Thursday, May 18, 2017

Book Review [Gastric Girl by Nicola Travis]

Gastric Girl: Seven Plus Years Beyond Bariatric Surgery by Nicola Travis was an informative and very human introduction to weight loss surgery. Although Nicola's battle with obesity was not unique, I appreciated the courage it took to share the painful journey in writing. Knowing almost nothing about this type of surgery, my mouth flew open a few times with the illustration of what is actually done to the body and the permanent changes this type of body alteration makes in a person's ability to have a normal eating lifestyle ever again.

 I like indie writers because they bring such "character" shall we say to the writing process. The book has a very unusual beginning, the preface amounts to about a paragraph and then goes into bullet points that summarizes most of what she talks about in the rest of the book. There is no table of contents although there are many chapters, which is a clear indication that this book is indie published and really not meant to go very far. I received a free copy of this book for an honest review.

I know a pity party was not the intention in any of Nicola's writing, but I often shook my head with pity as I read through the pages because of the side effects and suffering that so many people go through regarding obesity, dysfunctional relationships and poor eating habits. Nicola's stories would be helpful to anyone going through weight issues, food addictions, post surgery issues, depression and those who are still eating the standard American diet (SAD).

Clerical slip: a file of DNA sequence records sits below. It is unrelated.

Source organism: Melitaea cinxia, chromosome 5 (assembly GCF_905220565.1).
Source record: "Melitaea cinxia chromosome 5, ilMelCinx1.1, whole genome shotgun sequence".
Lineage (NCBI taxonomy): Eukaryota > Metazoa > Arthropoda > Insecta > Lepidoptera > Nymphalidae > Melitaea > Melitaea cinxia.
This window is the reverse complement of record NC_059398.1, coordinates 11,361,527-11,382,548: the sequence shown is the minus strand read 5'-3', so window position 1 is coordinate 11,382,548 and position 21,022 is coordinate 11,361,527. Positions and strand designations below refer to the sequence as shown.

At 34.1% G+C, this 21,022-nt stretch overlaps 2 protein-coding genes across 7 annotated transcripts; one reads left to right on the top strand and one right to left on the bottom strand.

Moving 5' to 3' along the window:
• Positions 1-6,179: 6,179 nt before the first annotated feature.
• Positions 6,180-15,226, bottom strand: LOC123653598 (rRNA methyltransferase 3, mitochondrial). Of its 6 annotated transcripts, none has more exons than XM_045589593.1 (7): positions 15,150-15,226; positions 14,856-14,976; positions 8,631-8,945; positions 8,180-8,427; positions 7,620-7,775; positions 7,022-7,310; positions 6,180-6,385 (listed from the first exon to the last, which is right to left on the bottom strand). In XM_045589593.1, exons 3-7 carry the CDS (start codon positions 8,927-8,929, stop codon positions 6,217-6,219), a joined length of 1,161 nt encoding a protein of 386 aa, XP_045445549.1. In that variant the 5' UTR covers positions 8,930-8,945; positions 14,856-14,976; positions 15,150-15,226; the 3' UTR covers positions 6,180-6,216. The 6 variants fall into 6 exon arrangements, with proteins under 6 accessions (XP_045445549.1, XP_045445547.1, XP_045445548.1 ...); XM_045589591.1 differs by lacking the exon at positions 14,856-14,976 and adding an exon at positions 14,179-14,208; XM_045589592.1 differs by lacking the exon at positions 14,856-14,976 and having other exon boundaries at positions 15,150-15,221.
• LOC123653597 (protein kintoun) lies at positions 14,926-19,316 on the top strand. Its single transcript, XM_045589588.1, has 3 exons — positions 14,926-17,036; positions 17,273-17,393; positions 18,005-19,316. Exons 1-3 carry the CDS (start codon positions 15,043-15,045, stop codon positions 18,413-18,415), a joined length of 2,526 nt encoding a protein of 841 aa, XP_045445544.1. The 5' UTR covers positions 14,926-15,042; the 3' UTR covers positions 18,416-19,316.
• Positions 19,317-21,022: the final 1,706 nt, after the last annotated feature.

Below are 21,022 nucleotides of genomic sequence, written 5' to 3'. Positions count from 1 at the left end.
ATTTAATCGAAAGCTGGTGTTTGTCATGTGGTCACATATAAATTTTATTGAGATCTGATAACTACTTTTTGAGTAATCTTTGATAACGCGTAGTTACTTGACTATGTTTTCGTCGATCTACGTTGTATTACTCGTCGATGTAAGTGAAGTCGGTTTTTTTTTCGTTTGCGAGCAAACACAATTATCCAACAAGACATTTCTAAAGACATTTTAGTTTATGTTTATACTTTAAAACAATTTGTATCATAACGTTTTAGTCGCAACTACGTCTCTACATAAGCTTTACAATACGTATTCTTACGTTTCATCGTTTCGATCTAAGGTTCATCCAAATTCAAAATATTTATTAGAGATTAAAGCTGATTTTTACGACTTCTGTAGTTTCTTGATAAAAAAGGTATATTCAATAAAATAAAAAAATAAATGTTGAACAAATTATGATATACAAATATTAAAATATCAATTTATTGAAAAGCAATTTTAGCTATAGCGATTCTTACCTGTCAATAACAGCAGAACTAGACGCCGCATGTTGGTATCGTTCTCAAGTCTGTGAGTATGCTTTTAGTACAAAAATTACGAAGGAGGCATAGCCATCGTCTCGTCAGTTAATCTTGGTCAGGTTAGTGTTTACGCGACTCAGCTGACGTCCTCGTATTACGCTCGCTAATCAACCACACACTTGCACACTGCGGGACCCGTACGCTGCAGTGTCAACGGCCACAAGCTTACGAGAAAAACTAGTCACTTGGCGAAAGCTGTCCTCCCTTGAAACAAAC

It was refreshing in some parts of the book where the author shared her successes and new revelations about the gastric surgery journey. She did lose a good amount of weight, kept most of it off and started to become comfortable with her body. The author also made some good points of how the medical industry can improve the treatment for obese patients by increasing their knowledge, "about the challenges of bariatric patients".

The best chapter or section is titled "Anger", this is where the author's wisdom emerges about choosing a lifestyle of eating healthier and who should be held accountable for the epidemic of obesity. The later chapters in the book are a bit out of order and the repetition that new writers often get caught in begins to happen, which makes the ending of the book just she titles it, "Random Thoughts".

I would recommend this book to obese Caucasian women who can relate to Nicola's journey from a cultural point of view and who could benefit from knowing someone of a similar background has taken the journey of the gastric path and has made the best of it.  Gastric Girl gets 3 ankhs and I truly send light out to the world that others don't have to take this route in finding self-acceptance and self-love.

K. Akua Gray
May 18, 2017
San Ignacio, Belize

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